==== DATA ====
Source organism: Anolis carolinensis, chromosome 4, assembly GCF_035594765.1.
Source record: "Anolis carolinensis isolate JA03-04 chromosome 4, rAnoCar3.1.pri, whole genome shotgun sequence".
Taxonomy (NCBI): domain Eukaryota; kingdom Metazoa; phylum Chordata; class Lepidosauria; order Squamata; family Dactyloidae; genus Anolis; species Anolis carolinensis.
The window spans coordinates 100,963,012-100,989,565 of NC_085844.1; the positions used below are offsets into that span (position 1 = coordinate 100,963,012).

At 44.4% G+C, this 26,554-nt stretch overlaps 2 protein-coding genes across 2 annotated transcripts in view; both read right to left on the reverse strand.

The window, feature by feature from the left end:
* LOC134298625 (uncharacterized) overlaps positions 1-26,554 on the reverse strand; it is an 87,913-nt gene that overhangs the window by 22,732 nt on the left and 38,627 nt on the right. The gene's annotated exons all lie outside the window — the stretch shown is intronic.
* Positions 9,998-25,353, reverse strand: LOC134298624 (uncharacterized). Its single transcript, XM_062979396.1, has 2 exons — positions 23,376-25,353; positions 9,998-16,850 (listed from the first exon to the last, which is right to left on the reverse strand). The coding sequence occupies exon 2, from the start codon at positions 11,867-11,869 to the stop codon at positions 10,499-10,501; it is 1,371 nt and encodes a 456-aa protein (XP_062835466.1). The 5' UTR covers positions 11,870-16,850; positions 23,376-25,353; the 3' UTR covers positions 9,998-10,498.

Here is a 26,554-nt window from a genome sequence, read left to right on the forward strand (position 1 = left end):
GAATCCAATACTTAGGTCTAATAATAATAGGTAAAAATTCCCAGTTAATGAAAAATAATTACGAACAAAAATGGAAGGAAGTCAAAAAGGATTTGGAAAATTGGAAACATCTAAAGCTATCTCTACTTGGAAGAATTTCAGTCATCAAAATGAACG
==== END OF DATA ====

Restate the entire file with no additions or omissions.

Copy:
Source organism: Anolis carolinensis, chromosome 4, assembly GCF_035594765.1.
Source record: "Anolis carolinensis isolate JA03-04 chromosome 4, rAnoCar3.1.pri, whole genome shotgun sequence".
Taxonomy (NCBI): domain Eukaryota; kingdom Metazoa; phylum Chordata; class Lepidosauria; order Squamata; family Dactyloidae; genus Anolis; species Anolis carolinensis.
The window spans coordinates 100,963,012-100,989,565 of NC_085844.1; the positions used below are offsets into that span (position 1 = coordinate 100,963,012).

At 44.4% G+C, this 26,554-nt stretch overlaps 2 protein-coding genes across 2 annotated transcripts in view; both read right to left on the reverse strand.

The window, feature by feature from the left end:
* LOC134298625 (uncharacterized) overlaps positions 1-26,554 on the reverse strand; it is an 87,913-nt gene that overhangs the window by 22,732 nt on the left and 38,627 nt on the right. The gene's annotated exons all lie outside the window — the stretch shown is intronic.
* Positions 9,998-25,353, reverse strand: LOC134298624 (uncharacterized). Its single transcript, XM_062979396.1, has 2 exons — positions 23,376-25,353; positions 9,998-16,850 (listed from the first exon to the last, which is right to left on the reverse strand). The coding sequence occupies exon 2, from the start codon at positions 11,867-11,869 to the stop codon at positions 10,499-10,501; it is 1,371 nt and encodes a 456-aa protein (XP_062835466.1). The 5' UTR covers positions 11,870-16,850; positions 23,376-25,353; the 3' UTR covers positions 9,998-10,498.

Here is a 26,554-nt window from a genome sequence, read left to right on the forward strand (position 1 = left end):
GAATCCAATACTTAGGTCTAATAATAATAGGTAAAAATTCCCAGTTAATGAAAAATAATTACGAACAAAAATGGAAGGAAGTCAAAAAGGATTTGGAAAATTGGAAACATCTAAAGCTATCTCTACTTGGAAGAATTTCAGTCATCAAAATGAACG